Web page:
Powers Named Charlotte Criminal Defense Lawyer of the Year by Best Lawyers
The Law Offices of Powers Landreth, a Charlotte-Metro based law firm, is included in the 2018 U.S. News – Best Lawyers ® “Best Law Firms” publication.
The firm is named a Charlotte Tier 1 “Best Law Firms” for the area of DUI / DWI Defense.
Bill Powers was also listed individually within the The Best Lawyers in America © 2017 publication for his work in Criminal Defense, being named:
- Lawyer of the Year – Criminal Defense: General Practice
- Charlotte NC 2017
To be eligible for review, a law firm must have at least one attorney whom is listed in The Best Lawyers in America®. Attorney Bill Powers is named again in The Best Lawyers in America 2018.
“Gracious, what an honor it is to again be included both individually in Best Lawyers in America and as a firm within Best Law Firms. I'll do my best to live up the tremendous honor,” says Bill Powers.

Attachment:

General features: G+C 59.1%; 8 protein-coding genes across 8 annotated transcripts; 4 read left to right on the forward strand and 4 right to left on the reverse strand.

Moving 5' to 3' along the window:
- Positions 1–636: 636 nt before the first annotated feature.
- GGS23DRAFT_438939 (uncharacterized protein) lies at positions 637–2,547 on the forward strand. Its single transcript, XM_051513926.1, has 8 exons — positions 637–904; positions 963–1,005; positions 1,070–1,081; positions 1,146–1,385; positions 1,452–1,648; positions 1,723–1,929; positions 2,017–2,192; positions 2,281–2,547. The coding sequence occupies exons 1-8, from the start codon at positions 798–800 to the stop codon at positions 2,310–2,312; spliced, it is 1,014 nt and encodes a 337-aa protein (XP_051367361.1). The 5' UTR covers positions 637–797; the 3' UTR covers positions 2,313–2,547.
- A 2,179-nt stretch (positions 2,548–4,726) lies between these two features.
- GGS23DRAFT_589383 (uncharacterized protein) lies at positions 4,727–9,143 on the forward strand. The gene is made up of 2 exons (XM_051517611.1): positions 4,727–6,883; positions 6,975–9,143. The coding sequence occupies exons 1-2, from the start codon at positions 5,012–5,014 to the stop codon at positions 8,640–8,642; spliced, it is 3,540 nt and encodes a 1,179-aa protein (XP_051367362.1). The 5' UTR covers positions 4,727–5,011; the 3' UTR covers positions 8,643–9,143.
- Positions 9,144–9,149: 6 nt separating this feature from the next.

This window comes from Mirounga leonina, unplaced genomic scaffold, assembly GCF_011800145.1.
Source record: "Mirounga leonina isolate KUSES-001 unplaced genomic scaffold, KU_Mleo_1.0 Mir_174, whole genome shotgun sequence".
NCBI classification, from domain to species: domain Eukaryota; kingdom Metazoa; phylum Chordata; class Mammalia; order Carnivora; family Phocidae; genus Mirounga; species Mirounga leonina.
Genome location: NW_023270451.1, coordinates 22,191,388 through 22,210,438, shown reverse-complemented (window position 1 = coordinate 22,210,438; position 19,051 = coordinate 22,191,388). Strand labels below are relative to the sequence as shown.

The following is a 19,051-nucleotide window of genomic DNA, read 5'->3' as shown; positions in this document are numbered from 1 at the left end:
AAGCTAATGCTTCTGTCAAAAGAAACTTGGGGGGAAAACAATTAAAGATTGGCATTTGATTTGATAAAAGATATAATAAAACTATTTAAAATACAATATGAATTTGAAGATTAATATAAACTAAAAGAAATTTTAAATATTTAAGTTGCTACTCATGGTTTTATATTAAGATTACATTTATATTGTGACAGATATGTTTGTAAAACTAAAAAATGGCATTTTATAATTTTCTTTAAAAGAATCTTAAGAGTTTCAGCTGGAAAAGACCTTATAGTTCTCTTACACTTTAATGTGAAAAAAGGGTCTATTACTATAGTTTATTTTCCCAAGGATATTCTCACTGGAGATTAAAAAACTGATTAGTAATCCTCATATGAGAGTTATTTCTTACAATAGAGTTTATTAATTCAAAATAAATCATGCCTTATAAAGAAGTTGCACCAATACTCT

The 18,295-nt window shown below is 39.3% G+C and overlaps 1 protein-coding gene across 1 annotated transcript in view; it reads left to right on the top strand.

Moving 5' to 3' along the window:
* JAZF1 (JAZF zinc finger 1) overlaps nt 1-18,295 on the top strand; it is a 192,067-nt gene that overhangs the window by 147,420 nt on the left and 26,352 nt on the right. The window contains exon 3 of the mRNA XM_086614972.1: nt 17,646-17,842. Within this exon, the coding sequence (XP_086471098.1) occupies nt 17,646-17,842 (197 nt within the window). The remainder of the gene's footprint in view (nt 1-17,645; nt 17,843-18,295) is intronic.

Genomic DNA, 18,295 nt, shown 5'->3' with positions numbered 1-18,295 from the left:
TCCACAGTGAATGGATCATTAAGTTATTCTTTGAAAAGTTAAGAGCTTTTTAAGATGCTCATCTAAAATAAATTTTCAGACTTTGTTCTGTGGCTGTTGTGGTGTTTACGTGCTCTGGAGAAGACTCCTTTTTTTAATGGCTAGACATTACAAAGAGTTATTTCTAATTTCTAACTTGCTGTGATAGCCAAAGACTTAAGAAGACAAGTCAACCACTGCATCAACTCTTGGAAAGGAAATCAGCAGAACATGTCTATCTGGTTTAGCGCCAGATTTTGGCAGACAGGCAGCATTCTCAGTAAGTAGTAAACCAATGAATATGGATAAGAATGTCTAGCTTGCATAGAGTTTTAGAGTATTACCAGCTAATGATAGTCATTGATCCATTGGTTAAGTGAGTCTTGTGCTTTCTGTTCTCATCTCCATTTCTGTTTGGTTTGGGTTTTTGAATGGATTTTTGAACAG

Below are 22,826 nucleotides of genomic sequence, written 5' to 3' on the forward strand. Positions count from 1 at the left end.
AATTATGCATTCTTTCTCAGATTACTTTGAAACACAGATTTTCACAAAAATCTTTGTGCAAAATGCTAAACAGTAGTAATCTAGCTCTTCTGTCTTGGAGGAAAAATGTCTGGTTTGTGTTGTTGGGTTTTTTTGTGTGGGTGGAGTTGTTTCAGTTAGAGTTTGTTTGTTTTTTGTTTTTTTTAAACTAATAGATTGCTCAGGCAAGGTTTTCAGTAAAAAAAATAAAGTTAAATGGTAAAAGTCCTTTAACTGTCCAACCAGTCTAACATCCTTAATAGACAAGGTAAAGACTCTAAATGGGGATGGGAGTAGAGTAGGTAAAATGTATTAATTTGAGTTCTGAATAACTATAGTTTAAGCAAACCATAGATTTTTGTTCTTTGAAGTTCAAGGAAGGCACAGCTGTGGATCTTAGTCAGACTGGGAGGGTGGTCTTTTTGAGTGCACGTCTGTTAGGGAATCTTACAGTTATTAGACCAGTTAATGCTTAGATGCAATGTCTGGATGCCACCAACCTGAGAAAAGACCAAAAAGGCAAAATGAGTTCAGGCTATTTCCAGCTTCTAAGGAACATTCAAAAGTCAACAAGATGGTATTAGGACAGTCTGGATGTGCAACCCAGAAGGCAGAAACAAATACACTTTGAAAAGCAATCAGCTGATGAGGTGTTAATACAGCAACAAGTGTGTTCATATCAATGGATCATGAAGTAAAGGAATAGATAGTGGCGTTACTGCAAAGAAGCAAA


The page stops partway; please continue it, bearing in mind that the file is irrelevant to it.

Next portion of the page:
Special thanks are due to my wonderful staff and law partners at Powers Landreth, PLLC – Bill Powers
According to Best Lawyers ®
“Best Lawyers is the oldest and most respected peer-review publication in the legal profession. A listing in Best Lawyers is widely regarded by both clients and legal professionals as a significant honor, conferred on a lawyer by his or her peers. For more than three decades, Best Lawyers lists have earned the respect of the profession, the media, and the public, as the most reliable, unbiased source of legal referrals anywhere.
Our lists of outstanding attorneys are compiled by conducting exhaustive peer-review surveys in which tens of thousands of leading lawyers confidentially evaluate their professional peers. If the votes for an attorney are positive enough for inclusion in Best Lawyers, that attorney must maintain those votes in subsequent polls to remain on the list for each edition. Lawyers are not permitted to pay any fee to participate in or be included on our lists””